The Ideological Framework
Economic prosperity spawned discontent when the native beneficiaries saw a new world of affluence opening for themselves and their class. They attained a new consciousness and hence, a new goal - that of equality with the peninsulares - not in the abstract, but in practical economic and political terms. Hispanization became the conscious manifestation of economic struggle, of the desire to realize the potentialities offered by the period of expansion and progress. Hispanization and assimilation constituted the ideological expression of the economic motivations of affluent indios and mestizos. Equality with the Spaniard meant equality of opportunity. But they did not realize as yet that real equality must be based on national freedom and independence. The were still in the initial phases of nationalist consciousness - a consciousness made possible by the market situation of the time. The lordly friar who had been partly responsible for the isolation of the islands became the target of attacks. Anti-clericalism became the ideological style of the period. [p. 134]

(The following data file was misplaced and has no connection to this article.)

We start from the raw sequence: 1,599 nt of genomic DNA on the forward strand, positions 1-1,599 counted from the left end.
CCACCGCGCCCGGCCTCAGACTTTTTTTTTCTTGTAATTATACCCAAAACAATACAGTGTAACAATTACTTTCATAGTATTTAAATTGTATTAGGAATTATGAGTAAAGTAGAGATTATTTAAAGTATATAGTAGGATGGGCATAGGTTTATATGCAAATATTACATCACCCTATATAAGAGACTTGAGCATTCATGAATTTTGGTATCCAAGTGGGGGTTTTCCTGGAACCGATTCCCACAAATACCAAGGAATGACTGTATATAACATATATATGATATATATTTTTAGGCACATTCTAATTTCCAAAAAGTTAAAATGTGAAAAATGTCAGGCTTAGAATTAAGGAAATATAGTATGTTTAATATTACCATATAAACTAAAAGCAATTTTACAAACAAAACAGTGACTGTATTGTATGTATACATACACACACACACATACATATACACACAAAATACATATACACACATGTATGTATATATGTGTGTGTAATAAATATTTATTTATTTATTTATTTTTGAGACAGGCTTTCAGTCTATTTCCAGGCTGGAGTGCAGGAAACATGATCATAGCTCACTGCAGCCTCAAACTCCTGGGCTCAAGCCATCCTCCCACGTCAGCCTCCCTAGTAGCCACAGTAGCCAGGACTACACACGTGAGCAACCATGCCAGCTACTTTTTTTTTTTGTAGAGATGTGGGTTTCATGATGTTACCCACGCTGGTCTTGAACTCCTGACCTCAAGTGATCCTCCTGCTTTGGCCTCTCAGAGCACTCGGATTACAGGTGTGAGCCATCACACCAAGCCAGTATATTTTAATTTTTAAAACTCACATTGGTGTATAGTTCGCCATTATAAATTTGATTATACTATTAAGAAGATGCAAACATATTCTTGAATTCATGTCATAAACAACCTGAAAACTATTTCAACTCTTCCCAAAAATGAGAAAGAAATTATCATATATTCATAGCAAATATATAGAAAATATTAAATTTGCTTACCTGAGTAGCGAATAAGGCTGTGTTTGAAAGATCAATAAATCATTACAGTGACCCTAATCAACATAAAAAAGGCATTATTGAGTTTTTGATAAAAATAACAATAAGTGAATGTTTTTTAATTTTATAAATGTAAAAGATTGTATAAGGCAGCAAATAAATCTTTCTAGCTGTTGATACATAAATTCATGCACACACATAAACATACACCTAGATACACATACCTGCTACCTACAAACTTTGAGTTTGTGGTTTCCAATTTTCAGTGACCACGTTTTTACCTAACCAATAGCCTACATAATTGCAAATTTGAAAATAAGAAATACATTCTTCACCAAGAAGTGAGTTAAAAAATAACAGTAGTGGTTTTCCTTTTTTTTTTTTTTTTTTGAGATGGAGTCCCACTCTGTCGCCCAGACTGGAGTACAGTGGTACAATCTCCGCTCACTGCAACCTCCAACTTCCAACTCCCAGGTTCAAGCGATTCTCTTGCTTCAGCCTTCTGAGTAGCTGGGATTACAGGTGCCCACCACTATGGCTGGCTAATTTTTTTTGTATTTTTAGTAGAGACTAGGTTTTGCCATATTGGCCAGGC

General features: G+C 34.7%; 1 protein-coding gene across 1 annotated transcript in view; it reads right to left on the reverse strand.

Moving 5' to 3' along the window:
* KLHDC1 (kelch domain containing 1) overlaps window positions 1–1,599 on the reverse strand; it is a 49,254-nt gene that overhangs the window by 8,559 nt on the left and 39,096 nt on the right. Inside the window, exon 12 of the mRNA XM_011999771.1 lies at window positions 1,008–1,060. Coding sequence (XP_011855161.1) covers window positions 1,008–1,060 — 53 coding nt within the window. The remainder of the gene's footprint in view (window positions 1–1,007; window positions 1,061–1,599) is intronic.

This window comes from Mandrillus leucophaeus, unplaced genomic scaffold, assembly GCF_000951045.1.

These then were the salient economic and ideological features of Rizal's time. A true historical review would prove that great men are those who read the time and have a deeper understanding of reality. It is their insights that make them conversant with their periods and which enable them to articulate the needs of the people. To a large extent, Rizal, the ilustrado, fulfilled this function, for in voicing the goals of his class he had to include the aspirations of the entire people. Though the aims of this class were limited to reformist measures, he expressed its demands in terms of human liberty and human dignity and thus encompassed the wider aspirations of all the people. This is not to say that he was conscious that these were class goals; rather, that typical of his class, he equated class interest with people's welfare. He did this in good faith, unaware of any...
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